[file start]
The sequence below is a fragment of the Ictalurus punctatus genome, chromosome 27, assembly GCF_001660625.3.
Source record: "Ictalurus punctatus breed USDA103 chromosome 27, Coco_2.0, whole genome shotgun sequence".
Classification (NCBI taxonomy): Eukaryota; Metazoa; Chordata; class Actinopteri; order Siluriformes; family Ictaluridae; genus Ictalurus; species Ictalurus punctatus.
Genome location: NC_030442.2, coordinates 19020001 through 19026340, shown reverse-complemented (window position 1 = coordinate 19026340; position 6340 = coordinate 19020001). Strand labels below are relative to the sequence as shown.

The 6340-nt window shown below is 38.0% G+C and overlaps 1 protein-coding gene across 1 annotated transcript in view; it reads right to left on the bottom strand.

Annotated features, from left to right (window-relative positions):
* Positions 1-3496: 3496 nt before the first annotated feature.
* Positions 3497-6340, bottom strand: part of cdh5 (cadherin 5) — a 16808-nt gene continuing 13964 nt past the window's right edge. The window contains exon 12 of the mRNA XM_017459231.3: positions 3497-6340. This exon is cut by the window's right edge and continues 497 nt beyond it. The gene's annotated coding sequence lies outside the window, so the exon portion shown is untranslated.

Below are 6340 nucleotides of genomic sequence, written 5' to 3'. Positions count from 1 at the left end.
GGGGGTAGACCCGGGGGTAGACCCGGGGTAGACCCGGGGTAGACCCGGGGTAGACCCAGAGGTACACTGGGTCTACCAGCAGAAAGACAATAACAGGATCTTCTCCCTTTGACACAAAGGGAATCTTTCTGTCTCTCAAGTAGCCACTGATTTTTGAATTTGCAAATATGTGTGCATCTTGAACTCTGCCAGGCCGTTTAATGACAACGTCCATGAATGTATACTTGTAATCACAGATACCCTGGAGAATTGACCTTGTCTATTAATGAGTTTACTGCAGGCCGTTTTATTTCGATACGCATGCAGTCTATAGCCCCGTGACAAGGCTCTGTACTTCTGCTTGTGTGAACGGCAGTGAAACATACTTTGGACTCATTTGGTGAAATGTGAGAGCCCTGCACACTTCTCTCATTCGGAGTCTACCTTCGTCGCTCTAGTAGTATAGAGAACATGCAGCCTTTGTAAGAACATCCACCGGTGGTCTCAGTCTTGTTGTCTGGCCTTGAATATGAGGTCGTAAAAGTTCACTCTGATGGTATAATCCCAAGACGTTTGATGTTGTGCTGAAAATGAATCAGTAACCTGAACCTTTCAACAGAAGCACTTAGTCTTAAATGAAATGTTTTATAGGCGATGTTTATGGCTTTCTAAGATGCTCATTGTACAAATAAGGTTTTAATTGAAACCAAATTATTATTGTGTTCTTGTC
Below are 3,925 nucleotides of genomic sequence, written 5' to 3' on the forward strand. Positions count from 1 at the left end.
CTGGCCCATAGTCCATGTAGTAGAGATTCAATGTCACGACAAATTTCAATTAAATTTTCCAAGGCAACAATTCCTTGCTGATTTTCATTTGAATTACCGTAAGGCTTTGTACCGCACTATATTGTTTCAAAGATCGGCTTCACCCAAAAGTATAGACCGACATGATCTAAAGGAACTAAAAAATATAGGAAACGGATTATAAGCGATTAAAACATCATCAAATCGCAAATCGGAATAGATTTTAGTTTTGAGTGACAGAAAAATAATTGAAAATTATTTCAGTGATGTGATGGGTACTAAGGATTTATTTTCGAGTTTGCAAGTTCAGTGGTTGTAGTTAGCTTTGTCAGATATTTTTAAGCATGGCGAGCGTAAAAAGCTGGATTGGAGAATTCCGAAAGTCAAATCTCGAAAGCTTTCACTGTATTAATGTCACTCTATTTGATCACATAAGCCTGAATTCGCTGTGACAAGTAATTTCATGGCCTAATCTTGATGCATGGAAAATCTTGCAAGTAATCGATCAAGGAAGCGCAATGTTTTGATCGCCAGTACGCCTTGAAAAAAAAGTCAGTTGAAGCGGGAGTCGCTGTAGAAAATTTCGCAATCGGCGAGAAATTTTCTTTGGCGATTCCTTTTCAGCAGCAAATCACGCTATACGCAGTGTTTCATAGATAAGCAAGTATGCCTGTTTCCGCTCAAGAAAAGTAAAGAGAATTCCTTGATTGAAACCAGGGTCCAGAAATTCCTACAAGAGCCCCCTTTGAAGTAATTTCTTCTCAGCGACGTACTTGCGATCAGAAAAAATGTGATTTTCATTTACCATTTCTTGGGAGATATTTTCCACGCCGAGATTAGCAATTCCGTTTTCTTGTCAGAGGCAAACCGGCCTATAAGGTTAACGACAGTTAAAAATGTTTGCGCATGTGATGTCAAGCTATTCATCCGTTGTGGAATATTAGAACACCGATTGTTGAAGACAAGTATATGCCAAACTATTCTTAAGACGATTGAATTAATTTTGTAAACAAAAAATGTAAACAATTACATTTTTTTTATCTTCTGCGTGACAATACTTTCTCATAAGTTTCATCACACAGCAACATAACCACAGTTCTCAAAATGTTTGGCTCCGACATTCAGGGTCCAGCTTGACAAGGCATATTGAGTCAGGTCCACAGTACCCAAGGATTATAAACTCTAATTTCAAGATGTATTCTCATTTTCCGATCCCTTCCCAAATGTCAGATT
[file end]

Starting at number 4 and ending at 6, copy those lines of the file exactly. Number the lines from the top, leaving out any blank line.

Genome location: NC_030442.2, coordinates 19020001 through 19026340, shown reverse-complemented (window position 1 = coordinate 19026340; position 6340 = coordinate 19020001). Strand labels below are relative to the sequence as shown.

The 6340-nt window shown below is 38.0% G+C and overlaps 1 protein-coding gene across 1 annotated transcript in view; it reads right to left on the bottom strand.

Annotated features, from left to right (window-relative positions):